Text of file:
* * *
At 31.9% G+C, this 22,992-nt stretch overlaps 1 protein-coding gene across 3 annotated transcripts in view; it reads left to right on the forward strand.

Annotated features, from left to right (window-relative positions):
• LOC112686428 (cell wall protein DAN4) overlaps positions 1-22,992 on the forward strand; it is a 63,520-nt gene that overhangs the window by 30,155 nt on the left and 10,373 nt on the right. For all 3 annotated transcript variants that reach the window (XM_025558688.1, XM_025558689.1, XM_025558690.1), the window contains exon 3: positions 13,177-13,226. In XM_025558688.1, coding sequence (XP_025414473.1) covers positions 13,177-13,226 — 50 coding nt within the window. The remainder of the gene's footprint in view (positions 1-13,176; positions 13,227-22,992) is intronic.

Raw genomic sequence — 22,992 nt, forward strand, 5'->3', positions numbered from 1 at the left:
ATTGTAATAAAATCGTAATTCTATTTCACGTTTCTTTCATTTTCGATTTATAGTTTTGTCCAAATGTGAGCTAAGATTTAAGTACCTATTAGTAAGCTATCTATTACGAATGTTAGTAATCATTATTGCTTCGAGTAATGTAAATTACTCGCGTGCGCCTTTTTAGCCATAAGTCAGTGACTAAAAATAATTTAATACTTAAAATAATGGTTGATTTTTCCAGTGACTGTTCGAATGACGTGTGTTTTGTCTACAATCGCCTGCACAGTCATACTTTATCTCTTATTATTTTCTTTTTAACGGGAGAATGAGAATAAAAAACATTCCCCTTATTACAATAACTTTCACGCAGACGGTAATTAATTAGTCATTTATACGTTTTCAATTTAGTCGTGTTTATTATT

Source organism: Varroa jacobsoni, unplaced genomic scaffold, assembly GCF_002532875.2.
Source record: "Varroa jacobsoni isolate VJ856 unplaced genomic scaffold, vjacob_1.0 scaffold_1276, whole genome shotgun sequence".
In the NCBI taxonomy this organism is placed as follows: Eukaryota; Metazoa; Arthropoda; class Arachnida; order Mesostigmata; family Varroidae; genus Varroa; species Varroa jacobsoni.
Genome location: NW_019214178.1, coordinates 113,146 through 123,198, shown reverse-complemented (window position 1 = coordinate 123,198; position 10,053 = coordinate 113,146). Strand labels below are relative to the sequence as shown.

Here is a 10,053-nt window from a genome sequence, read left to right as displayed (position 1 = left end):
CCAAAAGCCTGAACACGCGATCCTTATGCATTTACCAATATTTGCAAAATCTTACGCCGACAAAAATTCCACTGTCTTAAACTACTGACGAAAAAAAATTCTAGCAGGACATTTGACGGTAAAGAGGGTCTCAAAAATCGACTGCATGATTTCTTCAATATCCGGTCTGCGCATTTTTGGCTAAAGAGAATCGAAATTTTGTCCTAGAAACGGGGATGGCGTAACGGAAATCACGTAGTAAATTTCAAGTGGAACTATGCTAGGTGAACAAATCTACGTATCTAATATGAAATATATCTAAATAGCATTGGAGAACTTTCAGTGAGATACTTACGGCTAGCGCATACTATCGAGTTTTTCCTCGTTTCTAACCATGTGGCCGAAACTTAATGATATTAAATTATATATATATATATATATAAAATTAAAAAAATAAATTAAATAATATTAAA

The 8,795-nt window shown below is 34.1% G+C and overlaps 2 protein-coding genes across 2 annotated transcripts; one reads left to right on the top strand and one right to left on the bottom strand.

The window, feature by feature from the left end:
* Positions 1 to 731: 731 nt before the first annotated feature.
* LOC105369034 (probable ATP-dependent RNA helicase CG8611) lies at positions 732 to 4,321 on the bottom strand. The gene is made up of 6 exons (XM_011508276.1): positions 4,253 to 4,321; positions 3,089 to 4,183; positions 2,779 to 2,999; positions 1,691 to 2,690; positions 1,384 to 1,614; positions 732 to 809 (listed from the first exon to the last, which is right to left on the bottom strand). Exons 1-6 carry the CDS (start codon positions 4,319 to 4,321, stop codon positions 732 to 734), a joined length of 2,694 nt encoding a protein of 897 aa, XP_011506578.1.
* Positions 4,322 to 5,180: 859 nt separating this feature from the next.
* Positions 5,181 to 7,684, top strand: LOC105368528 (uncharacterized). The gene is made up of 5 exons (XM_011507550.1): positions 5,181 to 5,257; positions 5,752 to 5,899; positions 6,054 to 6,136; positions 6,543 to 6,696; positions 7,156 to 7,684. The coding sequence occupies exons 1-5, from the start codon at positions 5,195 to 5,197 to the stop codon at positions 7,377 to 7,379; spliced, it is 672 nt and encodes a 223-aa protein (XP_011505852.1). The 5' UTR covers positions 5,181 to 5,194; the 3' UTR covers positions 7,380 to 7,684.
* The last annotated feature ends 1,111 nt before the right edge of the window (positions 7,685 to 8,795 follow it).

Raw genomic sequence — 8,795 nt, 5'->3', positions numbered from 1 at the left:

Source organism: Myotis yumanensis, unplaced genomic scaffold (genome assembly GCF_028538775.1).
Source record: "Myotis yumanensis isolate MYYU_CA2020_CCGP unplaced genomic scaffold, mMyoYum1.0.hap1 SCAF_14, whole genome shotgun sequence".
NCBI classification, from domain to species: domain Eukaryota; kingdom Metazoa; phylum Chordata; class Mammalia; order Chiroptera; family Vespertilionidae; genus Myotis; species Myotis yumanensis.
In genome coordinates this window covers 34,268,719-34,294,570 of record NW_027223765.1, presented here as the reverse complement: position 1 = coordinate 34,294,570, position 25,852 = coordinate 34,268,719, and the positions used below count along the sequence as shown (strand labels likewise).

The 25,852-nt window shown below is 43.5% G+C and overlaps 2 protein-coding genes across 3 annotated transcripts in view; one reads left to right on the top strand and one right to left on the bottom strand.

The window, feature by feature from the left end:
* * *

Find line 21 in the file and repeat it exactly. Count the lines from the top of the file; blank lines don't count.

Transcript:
Source record: "Myotis yumanensis isolate MYYU_CA2020_CCGP unplaced genomic scaffold, mMyoYum1.0.hap1 SCAF_14, whole genome shotgun sequence".